Do not touch

In Norway, it seems, a football match was organised to build friendship between Christian and Muslim clergy. But it was called off — because the Christian team included women players and the Muslim imams “refused to play against women because it went against their beliefs about close physical contact with the opposite sex.”

The article concludes with the meaningful quote from the Christian side: “Both sides have learned to better understand our cultures and we have had an open discussion.”

I’m sure the obvious conclusions will be drawn by readers — Muslims are backward creatures whose culture doesn’t belong in Europe. But, given that women priests were unheard-of in Christianity until recently and are still uncommon, and that mixed-gender football teams are extremely uncommon, I can’t help wondering if some mischief was afoot.

The other story this week about Islamic intimacy was of the uproar caused by the conservative, Ayatollah-appointed Iranian President, Mahmoud Ahmadinejad, when he kissed and embraced his elderly former schoolteacher. The kiss was on a gloved hand, and the old lady was more than modestly clad, but conservative media in the country were appalled.

Peter Hitchens (brother of Christopher, and a lifelong rightwinger) observed recently that Iran is historically more an Indo-European than an Islamic culture, and the present regime is not at all representative of what the people want (and it would be ridiculous to go to war with that country). If even a nutter like Ahmadinejad can fall foul of the ayatollahs, I suppose that illustrates his point.

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10 Comments

  1. kid gloves for the mullahs I see. Now if the persecuted were male South Indian scientists, instead of women and homosexuals, you would probably be singing a different tune. This one:http://youtube.com/watch?v=o-zoPgv_nYg

    Reply
  2. Manasi

     /  May 8, 2007

    kid gloves for the mullahs I see. Now if the persecuted were male South Indian scientists, instead of women and homosexuals, you would probably be singing a different tune. This one:

    Reply
  3. kid gloves for the mullahs I seeYou see that where? Does pointing out that Christianity doesn’t have a glorious history equate to “kid gloves for the mullahs”?

    Reply
  4. Rahul

     /  May 8, 2007

    kid gloves for the mullahs I see

    You see that where? Does pointing out that Christianity doesn’t have a glorious history equate to “kid gloves for the mullahs”?

    Reply
  5. km

     /  May 8, 2007

    Rahul: you can’t expect to blog on this topic and not expect people to, you know, “see” things where there aren’t any :)But yeah, it’s funny how people have *willingly* let themselves believe in generalities like “Muslims are backward”.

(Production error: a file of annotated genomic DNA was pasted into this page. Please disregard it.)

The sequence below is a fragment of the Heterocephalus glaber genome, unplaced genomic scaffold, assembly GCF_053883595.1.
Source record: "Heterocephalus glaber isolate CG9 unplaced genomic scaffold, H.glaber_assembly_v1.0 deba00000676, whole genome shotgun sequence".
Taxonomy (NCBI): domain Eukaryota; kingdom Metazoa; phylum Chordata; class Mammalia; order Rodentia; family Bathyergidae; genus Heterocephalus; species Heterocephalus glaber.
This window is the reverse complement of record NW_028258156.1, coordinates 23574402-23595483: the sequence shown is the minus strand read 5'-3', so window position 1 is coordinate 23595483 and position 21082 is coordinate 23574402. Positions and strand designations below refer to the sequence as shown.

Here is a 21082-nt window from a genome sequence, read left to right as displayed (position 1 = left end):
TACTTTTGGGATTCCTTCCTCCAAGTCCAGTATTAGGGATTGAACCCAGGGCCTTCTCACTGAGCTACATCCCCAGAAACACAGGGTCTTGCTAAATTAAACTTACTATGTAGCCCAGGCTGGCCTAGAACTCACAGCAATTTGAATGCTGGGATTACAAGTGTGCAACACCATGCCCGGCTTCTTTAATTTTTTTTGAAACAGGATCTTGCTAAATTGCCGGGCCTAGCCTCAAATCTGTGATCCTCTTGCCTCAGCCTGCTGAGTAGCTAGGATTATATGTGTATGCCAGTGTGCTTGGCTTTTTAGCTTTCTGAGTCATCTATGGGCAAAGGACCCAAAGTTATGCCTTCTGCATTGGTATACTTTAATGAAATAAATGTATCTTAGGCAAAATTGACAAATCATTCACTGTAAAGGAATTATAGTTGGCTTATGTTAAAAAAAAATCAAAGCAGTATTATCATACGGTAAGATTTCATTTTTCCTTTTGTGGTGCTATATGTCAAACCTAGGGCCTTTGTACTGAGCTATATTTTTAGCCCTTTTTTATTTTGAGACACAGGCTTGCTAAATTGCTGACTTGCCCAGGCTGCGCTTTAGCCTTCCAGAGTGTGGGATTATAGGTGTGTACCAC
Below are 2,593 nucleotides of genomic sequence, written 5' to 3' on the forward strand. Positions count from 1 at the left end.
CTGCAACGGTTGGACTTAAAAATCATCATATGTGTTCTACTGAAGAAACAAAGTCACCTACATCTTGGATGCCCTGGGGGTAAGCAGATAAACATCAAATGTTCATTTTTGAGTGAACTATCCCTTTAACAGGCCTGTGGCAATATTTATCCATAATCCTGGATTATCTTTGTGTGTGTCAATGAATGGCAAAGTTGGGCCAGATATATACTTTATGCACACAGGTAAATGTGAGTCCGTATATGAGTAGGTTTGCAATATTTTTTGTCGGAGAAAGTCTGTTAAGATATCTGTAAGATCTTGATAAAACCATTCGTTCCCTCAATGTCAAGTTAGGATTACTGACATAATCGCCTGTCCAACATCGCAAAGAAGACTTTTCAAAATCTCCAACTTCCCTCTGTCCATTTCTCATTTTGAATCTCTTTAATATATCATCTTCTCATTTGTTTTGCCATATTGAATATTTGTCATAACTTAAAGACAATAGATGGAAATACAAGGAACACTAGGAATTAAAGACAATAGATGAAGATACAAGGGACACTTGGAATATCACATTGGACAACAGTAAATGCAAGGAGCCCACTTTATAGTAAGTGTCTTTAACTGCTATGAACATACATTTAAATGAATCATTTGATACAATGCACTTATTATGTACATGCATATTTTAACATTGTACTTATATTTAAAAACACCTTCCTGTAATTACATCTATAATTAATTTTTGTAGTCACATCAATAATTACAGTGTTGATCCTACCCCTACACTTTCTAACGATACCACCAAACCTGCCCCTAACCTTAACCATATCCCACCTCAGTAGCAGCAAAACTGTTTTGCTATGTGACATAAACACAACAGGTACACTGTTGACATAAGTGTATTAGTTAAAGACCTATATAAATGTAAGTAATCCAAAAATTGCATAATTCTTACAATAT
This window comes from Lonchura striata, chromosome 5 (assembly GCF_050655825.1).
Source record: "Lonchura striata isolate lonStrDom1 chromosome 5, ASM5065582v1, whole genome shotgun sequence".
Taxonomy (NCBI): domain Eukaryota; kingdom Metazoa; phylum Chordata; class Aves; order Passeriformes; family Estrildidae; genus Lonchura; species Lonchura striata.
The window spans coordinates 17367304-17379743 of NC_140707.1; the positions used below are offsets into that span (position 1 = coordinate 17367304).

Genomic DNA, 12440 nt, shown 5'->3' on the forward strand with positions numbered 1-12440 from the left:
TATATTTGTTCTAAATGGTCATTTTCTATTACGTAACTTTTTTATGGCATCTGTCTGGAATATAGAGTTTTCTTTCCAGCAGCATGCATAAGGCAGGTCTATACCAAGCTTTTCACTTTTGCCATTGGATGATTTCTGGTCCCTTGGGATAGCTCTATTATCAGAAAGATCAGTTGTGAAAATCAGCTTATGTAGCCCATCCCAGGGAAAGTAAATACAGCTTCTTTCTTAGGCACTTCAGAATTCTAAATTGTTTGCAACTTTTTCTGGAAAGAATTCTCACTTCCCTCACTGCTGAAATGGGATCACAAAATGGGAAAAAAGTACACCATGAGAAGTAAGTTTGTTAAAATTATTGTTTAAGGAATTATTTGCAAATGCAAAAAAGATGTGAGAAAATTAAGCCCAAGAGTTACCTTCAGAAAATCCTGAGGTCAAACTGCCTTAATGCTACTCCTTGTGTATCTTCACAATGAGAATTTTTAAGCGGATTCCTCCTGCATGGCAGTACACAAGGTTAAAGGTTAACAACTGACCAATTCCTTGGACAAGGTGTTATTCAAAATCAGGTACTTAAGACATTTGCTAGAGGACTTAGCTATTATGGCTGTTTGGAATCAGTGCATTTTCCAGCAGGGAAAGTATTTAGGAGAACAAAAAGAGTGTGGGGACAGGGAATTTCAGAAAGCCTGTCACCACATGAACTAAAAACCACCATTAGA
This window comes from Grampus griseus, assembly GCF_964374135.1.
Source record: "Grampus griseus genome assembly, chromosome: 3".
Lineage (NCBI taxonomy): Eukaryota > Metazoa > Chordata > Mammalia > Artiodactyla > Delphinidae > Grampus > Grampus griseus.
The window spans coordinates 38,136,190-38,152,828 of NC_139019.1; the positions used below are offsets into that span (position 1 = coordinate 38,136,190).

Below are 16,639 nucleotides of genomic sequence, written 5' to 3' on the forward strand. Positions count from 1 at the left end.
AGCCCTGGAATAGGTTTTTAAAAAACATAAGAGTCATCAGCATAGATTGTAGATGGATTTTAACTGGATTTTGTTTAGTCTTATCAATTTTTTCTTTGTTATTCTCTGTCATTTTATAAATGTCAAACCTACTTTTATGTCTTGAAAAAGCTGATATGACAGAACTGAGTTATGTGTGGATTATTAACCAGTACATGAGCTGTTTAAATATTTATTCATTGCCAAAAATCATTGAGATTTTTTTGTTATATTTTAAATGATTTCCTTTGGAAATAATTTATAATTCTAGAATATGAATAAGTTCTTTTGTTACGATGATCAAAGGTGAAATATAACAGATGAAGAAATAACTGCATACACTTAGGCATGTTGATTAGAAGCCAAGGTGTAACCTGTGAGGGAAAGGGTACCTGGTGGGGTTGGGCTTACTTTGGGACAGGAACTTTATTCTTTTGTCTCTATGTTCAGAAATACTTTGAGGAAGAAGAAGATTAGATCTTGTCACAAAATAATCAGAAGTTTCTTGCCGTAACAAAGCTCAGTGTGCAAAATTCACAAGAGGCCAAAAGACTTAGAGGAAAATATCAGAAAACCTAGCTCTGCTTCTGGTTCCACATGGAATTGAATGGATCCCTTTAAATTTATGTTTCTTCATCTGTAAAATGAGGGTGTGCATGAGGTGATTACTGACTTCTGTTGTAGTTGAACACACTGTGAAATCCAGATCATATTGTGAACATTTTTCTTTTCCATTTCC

Reply
  6. km

     /  May 8, 2007

    Rahul: you can’t expect to blog on this topic and not expect people to, you know, “see” things where there aren’t any :)

    But yeah, it’s funny how people have *willingly* let themselves believe in generalities like “Muslims are backward”.

    Reply
  7. sorry my comment came out meaner than I intended it to be. The point I am trying to make is that tolerant people should not be rhetorically swayed into being tolerant of people promoting intolerance. So what we need is pragmatic tolerance not a kumbaya singing artifice.

    Reply
  8. Manasi

     /  May 9, 2007

    sorry my comment came out meaner than I intended it to be. The point I am trying to make is that tolerant people should not be rhetorically swayed into being tolerant of people promoting intolerance. So what we need is pragmatic tolerance not a kumbaya singing artifice.

    Reply
  9. manasi — A proper answer would be rather long. The short answer is that I’m more concerned with intolerance at home than in Iran or Norway, and even then, I think action should come from within the community and cannot be imposed from outside. I may be upset at how some Muslims treat women and may imagine that women in my community fare better, but I know that some Muslims treat women very well and some Tamil Brahmins treat women very badly. What is necessary is to reduce the hold of orthodox religious leaders on the community, which has happened to a greater extent in some communities and to a lesser extent in others. Education is the best solution.I think all ancient religions (except Buddhism) are barbaric, if you go by the text. The difference is to what extent the people who claim to know God control the rest of the population.

    Reply
  10. Rahul

     /  May 9, 2007

    manasi — A proper answer would be rather long. The short answer is that I’m more concerned with intolerance at home than in Iran or Norway, and even then, I think action should come from within the community and cannot be imposed from outside. I may be upset at how some Muslims treat women and may imagine that women in my community fare better, but I know that some Muslims treat women very well and some Tamil Brahmins treat women very badly. What is necessary is to reduce the hold of orthodox religious leaders on the community, which has happened to a greater extent in some communities and to a lesser extent in others. Education is the best solution.

    I think all ancient religions (except Buddhism) are barbaric, if you go by the text. The difference is to what extent the people who claim to know God control the rest of the population.

    Reply

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